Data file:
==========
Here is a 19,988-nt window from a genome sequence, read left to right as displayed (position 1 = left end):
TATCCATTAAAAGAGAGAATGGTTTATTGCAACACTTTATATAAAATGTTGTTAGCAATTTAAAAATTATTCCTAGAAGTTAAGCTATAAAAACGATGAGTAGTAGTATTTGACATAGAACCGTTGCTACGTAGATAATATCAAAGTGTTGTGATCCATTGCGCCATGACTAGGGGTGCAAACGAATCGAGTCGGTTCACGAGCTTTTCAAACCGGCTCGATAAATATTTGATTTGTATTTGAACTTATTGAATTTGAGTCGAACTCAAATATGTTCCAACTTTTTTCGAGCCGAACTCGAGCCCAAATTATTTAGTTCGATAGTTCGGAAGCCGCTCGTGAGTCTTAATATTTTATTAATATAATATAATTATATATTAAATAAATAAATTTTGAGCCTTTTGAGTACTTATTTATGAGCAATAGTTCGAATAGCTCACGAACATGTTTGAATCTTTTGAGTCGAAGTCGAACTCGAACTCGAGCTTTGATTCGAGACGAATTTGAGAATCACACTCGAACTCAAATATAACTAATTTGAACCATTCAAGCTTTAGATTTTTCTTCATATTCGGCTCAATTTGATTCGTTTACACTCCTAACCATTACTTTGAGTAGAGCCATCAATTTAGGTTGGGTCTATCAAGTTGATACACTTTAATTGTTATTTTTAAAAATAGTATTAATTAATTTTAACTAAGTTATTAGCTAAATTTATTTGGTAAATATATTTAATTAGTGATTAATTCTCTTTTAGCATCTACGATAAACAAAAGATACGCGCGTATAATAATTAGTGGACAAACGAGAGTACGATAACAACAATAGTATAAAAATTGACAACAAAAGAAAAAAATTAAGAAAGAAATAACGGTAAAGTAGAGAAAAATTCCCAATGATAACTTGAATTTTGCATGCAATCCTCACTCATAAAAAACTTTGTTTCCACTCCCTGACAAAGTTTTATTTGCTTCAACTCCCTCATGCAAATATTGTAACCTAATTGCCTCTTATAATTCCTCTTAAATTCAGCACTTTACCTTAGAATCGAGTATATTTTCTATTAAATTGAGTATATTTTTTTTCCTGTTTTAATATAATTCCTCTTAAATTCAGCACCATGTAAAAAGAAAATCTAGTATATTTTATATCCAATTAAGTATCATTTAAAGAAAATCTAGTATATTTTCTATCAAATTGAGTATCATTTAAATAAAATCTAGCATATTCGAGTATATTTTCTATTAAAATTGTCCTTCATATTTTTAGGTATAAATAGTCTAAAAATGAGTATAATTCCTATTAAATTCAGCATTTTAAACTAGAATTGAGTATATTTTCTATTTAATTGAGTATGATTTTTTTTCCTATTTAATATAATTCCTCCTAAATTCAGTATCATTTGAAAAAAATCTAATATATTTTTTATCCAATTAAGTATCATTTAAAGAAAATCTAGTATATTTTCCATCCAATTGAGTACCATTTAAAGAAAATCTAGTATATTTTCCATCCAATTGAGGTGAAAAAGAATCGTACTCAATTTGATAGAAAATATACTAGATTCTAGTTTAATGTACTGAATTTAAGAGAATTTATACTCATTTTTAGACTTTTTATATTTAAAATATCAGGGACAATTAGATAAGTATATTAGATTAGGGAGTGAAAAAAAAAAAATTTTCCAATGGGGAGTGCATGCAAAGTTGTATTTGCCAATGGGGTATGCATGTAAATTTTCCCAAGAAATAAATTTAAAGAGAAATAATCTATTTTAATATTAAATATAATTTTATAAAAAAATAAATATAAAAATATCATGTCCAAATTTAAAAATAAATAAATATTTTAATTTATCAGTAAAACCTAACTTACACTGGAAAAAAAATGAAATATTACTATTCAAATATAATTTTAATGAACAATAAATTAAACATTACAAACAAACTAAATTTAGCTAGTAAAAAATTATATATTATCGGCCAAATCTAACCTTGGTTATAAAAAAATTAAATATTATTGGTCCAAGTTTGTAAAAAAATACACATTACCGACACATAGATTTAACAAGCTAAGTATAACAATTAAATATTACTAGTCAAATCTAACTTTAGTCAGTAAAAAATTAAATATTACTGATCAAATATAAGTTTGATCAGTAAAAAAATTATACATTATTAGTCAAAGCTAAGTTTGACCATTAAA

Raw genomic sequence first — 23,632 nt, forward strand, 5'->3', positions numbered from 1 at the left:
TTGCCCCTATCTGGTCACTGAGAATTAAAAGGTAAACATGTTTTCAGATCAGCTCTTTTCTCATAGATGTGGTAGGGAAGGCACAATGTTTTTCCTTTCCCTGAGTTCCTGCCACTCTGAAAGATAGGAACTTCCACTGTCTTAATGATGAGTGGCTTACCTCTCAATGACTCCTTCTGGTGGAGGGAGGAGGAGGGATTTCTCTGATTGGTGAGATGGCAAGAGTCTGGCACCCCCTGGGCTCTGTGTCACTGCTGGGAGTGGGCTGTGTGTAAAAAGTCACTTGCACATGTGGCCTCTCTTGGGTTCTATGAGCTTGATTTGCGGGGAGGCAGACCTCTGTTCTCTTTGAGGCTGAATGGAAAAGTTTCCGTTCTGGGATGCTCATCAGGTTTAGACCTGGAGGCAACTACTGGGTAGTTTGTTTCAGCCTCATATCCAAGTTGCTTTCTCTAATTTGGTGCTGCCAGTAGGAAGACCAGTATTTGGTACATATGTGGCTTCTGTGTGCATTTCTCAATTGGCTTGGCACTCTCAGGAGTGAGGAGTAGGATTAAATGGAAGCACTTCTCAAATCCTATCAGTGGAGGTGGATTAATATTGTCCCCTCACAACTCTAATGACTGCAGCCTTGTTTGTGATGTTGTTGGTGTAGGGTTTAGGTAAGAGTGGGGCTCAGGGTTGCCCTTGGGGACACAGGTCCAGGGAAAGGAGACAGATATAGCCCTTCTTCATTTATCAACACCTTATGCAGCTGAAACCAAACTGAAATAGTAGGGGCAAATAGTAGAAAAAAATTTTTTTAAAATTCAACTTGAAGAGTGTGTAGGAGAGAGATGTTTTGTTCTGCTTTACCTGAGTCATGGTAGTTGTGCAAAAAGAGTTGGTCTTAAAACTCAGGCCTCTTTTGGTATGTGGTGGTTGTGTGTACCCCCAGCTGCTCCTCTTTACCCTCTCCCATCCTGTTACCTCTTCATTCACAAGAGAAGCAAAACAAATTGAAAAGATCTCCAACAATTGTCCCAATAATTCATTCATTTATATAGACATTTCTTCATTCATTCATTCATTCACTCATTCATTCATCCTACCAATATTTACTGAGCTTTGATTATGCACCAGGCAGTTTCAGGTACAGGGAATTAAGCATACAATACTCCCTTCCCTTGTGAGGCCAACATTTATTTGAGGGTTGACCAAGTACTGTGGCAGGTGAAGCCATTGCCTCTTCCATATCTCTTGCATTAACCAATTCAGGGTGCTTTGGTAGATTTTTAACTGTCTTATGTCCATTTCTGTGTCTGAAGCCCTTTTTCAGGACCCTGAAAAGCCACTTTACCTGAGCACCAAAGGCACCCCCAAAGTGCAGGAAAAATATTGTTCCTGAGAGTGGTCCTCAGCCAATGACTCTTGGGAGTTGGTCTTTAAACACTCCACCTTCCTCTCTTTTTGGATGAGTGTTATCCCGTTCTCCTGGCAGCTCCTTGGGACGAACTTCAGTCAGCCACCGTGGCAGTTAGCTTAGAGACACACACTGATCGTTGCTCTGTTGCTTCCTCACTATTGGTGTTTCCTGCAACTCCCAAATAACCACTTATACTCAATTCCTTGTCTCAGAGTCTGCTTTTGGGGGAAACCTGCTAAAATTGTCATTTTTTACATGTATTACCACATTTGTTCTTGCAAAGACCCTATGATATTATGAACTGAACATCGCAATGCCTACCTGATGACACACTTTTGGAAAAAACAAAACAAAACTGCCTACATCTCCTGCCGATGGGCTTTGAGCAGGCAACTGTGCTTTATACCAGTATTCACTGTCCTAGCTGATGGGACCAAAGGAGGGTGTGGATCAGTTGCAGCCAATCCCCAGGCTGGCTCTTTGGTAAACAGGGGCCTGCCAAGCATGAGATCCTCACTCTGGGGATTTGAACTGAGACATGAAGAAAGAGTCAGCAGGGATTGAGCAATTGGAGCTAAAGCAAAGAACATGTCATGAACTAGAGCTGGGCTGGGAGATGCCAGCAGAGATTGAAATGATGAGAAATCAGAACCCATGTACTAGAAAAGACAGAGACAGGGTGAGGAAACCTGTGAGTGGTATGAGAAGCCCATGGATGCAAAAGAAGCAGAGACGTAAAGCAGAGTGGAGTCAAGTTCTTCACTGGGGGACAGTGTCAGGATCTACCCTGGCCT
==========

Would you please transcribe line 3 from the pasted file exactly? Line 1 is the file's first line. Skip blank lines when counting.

Raw genomic sequence first — 23,632 nt, forward strand, 5'->3', positions numbered from 1 at the left: